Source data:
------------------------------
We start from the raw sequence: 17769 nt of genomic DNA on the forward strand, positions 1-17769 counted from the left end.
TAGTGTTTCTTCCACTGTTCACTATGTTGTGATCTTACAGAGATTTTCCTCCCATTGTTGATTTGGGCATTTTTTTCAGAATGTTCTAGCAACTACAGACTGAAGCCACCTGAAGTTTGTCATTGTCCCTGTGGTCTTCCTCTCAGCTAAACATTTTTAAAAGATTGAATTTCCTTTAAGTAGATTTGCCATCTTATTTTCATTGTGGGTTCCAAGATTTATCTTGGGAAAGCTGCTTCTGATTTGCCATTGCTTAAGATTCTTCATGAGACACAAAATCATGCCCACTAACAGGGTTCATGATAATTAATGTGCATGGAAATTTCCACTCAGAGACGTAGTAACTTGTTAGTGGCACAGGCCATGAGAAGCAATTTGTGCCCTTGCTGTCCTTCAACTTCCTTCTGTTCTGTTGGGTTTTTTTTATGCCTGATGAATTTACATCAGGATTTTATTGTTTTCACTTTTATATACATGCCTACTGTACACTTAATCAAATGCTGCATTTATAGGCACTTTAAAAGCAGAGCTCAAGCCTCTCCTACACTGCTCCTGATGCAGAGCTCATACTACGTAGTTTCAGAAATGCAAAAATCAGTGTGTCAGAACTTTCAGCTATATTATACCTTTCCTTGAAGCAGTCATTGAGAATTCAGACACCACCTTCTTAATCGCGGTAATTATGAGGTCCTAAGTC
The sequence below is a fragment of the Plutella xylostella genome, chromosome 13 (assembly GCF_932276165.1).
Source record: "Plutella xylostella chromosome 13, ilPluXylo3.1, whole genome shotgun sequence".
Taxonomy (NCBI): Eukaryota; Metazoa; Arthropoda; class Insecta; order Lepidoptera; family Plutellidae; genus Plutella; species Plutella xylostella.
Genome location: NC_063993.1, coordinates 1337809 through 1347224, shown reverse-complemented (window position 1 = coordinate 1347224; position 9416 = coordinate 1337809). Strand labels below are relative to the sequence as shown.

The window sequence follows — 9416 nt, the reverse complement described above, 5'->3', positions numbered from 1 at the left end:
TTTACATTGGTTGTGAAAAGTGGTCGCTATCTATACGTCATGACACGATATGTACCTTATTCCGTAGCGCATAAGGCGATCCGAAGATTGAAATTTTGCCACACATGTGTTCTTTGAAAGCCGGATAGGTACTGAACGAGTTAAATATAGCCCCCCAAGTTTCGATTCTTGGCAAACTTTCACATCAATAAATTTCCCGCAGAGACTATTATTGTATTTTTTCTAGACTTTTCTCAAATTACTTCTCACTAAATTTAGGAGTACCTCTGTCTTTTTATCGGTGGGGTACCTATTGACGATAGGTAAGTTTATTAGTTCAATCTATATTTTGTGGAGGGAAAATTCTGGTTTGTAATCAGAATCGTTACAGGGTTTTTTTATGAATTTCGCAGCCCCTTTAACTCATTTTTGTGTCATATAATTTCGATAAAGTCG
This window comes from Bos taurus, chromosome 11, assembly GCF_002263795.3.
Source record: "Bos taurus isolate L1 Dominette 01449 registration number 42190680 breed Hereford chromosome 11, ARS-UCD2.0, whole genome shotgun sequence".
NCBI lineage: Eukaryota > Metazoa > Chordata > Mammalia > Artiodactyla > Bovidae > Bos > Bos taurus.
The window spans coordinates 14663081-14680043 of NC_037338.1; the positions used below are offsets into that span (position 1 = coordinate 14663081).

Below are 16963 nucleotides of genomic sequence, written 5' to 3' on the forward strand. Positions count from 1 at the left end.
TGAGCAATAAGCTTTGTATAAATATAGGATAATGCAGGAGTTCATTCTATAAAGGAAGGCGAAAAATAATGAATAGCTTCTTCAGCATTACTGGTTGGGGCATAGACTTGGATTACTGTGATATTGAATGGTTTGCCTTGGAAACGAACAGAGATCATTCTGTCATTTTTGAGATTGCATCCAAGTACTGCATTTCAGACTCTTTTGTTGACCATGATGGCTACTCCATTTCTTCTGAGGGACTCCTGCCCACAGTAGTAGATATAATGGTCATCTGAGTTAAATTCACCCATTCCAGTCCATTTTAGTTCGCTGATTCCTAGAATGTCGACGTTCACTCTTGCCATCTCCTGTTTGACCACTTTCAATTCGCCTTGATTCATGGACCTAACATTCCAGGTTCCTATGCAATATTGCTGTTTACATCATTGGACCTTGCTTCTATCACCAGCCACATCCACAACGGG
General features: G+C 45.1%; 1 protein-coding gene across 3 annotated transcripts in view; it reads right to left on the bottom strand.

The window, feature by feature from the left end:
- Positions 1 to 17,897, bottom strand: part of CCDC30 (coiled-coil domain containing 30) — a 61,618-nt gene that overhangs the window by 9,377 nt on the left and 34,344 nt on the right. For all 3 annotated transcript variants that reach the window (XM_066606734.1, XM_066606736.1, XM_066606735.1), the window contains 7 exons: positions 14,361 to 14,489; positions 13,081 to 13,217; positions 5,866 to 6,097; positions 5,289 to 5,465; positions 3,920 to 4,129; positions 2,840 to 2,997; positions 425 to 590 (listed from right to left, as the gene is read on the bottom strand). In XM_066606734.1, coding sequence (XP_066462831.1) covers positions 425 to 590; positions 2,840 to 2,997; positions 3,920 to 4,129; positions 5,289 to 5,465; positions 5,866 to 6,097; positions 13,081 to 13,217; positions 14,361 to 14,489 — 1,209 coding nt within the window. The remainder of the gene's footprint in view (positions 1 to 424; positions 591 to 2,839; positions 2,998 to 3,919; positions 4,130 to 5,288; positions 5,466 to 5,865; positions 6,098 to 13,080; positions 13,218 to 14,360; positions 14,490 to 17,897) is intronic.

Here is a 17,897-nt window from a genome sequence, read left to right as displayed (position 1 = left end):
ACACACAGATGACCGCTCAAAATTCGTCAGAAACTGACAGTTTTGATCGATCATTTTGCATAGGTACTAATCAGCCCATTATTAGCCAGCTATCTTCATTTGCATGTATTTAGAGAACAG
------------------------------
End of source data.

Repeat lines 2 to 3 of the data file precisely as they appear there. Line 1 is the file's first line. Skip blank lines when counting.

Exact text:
TAGTGTTTCTTCCACTGTTCACTATGTTGTGATCTTACAGAGATTTTCCTCCCATTGTTGATTTGGGCATTTTTTTCAGAATGTTCTAGCAACTACAGACTGAAGCCACCTGAAGTTTGTCATTGTCCCTGTGGTCTTCCTCTCAGCTAAACATTTTTAAAAGATTGAATTTCCTTTAAGTAGATTTGCCATCTTATTTTCATTGTGGGTTCCAAGATTTATCTTGGGAAAGCTGCTTCTGATTTGCCATTGCTTAAGATTCTTCATGAGACACAAAATCATGCCCACTAACAGGGTTCATGATAATTAATGTGCATGGAAATTTCCACTCAGAGACGTAGTAACTTGTTAGTGGCACAGGCCATGAGAAGCAATTTGTGCCCTTGCTGTCCTTCAACTTCCTTCTGTTCTGTTGGGTTTTTTTTATGCCTGATGAATTTACATCAGGATTTTATTGTTTTCACTTTTATATACATGCCTACTGTACACTTAATCAAATGCTGCATTTATAGGCACTTTAAAAGCAGAGCTCAAGCCTCTCCTACACTGCTCCTGATGCAGAGCTCATACTACGTAGTTTCAGAAATGCAAAAATCAGTGTGTCAGAACTTTCAGCTATATTATACCTTTCCTTGAAGCAGTCATTGAGAATTCAGACACCACCTTCTTAATCGCGGTAATTATGAGGTCCTAAGTC
The sequence below is a fragment of the Plutella xylostella genome, chromosome 13 (assembly GCF_932276165.1).